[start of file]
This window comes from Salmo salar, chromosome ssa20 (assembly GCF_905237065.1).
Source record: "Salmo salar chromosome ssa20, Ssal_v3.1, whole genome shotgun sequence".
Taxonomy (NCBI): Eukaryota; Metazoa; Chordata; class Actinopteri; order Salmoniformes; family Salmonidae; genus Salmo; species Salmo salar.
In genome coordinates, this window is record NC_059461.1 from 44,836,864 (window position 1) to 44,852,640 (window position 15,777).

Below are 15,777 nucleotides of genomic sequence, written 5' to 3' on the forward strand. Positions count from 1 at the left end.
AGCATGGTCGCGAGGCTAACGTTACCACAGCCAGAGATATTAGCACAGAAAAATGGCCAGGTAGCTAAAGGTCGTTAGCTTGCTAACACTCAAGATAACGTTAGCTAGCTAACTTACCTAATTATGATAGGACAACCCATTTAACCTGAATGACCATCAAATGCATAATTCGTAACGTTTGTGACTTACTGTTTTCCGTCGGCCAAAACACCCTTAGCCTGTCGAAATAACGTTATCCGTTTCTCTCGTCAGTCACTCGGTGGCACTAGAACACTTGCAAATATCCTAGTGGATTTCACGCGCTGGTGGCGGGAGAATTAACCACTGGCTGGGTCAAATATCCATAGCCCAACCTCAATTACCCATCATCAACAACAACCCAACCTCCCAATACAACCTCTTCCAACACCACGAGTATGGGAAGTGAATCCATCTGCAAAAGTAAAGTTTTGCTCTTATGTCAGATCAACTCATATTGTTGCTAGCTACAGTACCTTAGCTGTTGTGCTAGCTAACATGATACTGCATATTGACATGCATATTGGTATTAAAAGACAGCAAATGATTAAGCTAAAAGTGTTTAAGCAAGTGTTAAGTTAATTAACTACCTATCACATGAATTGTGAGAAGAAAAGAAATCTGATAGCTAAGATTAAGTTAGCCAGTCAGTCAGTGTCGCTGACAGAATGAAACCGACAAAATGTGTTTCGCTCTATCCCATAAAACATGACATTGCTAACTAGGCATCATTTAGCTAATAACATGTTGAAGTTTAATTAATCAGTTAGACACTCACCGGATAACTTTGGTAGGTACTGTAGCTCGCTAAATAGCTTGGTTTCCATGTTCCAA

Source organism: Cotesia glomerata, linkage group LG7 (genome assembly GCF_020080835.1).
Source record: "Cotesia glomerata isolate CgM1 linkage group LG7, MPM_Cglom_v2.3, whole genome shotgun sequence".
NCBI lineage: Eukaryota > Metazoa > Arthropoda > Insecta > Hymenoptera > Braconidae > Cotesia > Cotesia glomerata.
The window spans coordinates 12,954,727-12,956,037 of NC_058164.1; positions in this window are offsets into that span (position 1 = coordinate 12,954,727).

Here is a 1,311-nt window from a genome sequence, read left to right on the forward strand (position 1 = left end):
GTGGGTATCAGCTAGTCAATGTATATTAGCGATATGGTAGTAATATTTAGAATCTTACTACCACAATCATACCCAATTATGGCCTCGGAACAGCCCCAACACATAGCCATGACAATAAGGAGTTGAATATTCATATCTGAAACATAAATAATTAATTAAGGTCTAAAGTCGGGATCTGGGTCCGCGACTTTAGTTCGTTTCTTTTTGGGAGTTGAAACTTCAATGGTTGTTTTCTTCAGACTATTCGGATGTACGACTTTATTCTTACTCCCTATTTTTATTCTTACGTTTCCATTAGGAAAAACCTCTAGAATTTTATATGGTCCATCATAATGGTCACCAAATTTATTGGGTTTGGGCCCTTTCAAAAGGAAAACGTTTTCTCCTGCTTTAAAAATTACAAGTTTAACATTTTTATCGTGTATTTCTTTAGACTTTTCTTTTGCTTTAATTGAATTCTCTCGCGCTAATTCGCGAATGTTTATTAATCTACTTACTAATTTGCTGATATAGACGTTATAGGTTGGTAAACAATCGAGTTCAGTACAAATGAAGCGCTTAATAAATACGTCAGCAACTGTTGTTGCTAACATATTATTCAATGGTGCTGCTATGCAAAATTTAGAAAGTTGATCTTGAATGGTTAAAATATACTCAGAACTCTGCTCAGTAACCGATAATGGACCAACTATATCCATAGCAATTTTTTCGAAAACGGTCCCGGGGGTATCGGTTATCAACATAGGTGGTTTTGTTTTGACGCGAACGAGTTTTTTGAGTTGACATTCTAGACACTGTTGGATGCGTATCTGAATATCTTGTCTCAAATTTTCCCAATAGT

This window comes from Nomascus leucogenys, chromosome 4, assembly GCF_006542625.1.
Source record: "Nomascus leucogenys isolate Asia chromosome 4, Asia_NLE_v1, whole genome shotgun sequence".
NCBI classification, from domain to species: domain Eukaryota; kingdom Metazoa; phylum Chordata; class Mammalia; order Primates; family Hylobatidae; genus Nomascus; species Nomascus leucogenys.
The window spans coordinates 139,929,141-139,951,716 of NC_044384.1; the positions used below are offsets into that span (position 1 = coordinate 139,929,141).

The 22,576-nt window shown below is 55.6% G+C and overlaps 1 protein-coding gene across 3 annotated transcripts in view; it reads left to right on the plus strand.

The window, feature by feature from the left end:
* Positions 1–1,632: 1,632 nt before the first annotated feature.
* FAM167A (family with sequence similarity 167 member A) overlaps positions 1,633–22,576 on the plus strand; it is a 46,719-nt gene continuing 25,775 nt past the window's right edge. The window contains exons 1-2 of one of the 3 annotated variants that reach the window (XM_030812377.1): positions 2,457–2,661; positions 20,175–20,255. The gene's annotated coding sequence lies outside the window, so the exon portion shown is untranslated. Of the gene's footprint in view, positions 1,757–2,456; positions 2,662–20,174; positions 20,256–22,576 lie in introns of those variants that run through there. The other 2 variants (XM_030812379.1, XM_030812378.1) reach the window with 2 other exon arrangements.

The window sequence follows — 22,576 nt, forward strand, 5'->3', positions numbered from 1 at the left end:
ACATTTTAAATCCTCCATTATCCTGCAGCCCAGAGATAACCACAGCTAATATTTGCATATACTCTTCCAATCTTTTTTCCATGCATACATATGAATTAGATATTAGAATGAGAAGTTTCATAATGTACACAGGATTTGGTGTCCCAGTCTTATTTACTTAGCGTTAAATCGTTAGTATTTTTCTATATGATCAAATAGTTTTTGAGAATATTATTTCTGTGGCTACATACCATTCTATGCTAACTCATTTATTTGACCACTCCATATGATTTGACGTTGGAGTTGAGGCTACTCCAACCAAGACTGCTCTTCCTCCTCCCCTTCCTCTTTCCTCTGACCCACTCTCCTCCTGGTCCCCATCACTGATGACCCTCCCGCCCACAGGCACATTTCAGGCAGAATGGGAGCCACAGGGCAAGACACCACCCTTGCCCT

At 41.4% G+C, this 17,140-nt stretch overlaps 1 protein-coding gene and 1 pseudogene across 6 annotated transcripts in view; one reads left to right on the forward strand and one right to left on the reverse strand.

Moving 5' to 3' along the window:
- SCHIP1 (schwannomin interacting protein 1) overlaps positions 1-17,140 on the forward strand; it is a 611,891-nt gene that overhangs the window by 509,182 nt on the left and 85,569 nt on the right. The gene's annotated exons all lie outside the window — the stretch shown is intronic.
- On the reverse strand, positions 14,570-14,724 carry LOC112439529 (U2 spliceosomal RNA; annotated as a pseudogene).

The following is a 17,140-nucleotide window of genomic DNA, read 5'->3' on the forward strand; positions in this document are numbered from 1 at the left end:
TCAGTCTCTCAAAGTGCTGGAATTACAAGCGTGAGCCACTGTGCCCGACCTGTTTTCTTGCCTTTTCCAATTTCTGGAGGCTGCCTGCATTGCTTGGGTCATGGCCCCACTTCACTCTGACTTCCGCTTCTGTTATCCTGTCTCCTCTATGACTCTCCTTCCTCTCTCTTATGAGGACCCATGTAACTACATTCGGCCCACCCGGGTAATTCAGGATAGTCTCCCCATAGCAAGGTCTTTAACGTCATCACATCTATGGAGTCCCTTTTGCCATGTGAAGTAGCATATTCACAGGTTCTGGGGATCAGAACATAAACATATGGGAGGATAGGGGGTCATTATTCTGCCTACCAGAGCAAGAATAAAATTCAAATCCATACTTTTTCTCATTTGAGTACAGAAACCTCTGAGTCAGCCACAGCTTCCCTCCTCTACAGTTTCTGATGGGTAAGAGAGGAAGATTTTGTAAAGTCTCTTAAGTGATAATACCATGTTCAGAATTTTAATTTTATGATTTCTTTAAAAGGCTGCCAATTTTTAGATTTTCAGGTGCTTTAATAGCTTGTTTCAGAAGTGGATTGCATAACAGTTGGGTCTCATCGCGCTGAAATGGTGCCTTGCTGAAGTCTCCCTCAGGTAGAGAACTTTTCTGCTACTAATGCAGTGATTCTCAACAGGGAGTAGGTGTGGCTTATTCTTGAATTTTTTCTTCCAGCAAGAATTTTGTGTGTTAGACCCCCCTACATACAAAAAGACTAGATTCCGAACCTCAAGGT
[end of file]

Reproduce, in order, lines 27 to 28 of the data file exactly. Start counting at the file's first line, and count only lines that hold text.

The following is a 17,140-nucleotide window of genomic DNA, read 5'->3' on the forward strand; positions in this document are numbered from 1 at the left end:
TCAGTCTCTCAAAGTGCTGGAATTACAAGCGTGAGCCACTGTGCCCGACCTGTTTTCTTGCCTTTTCCAATTTCTGGAGGCTGCCTGCATTGCTTGGGTCATGGCCCCACTTCACTCTGACTTCCGCTTCTGTTATCCTGTCTCCTCTATGACTCTCCTTCCTCTCTCTTATGAGGACCCATGTAACTACATTCGGCCCACCCGGGTAATTCAGGATAGTCTCCCCATAGCAAGGTCTTTAACGTCATCACATCTATGGAGTCCCTTTTGCCATGTGAAGTAGCATATTCACAGGTTCTGGGGATCAGAACATAAACATATGGGAGGATAGGGGGTCATTATTCTGCCTACCAGAGCAAGAATAAAATTCAAATCCATACTTTTTCTCATTTGAGTACAGAAACCTCTGAGTCAGCCACAGCTTCCCTCCTCTACAGTTTCTGATGGGTAAGAGAGGAAGATTTTGTAAAGTCTCTTAAGTGATAATACCATGTTCAGAATTTTAATTTTATGATTTCTTTAAAAGGCTGCCAATTTTTAGATTTTCAGGTGCTTTAATAGCTTGTTTCAGAAGTGGATTGCATAACAGTTGGGTCTCATCGCGCTGAAATGGTGCCTTGCTGAAGTCTCCCTCAGGTAGAGAACTTTTCTGCTACTAATGCAGTGATTCTCAACAGGGAGTAGGTGTGGCTTATTCTTGAATTTTTTCTTCCAGCAAGAATTTTGTGTGTTAGACCCCCCTACATACAAAAAGACTAGATTCCGAACCTCAAGGT